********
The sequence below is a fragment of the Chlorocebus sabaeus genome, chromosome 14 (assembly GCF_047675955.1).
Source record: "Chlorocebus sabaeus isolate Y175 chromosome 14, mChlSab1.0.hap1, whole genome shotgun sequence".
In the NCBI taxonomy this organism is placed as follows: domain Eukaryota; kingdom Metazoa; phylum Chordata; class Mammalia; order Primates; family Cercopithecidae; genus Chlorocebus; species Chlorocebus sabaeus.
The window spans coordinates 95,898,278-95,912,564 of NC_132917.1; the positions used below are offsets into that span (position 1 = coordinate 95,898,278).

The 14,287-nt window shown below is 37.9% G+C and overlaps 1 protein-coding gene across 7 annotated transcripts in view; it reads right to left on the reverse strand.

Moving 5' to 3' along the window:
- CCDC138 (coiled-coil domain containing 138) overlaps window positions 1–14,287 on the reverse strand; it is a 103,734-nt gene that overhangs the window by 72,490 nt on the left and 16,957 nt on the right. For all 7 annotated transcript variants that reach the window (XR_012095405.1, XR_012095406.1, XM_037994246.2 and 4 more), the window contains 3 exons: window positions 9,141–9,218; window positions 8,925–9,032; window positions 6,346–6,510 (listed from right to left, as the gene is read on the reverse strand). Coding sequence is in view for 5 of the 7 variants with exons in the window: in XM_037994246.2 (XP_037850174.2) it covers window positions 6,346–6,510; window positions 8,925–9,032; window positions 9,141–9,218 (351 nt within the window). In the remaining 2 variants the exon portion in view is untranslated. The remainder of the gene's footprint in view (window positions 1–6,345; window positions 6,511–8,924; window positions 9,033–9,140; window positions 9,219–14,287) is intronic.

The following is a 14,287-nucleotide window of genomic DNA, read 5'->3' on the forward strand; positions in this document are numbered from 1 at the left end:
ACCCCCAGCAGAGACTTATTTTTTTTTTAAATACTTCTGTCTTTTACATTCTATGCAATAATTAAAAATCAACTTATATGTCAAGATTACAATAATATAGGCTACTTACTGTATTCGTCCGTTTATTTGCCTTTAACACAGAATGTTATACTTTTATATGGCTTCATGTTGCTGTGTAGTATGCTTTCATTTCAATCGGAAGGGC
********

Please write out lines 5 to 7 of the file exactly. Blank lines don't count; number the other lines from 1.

The 14,287-nt window shown below is 37.9% G+C and overlaps 1 protein-coding gene across 7 annotated transcripts in view; it reads right to left on the reverse strand.

Moving 5' to 3' along the window:
- CCDC138 (coiled-coil domain containing 138) overlaps window positions 1–14,287 on the reverse strand; it is a 103,734-nt gene that overhangs the window by 72,490 nt on the left and 16,957 nt on the right. For all 7 annotated transcript variants that reach the window (XR_012095405.1, XR_012095406.1, XM_037994246.2 and 4 more), the window contains 3 exons: window positions 9,141–9,218; window positions 8,925–9,032; window positions 6,346–6,510 (listed from right to left, as the gene is read on the reverse strand). Coding sequence is in view for 5 of the 7 variants with exons in the window: in XM_037994246.2 (XP_037850174.2) it covers window positions 6,346–6,510; window positions 8,925–9,032; window positions 9,141–9,218 (351 nt within the window). In the remaining 2 variants the exon portion in view is untranslated. The remainder of the gene's footprint in view (window positions 1–6,345; window positions 6,511–8,924; window positions 9,033–9,140; window positions 9,219–14,287) is intronic.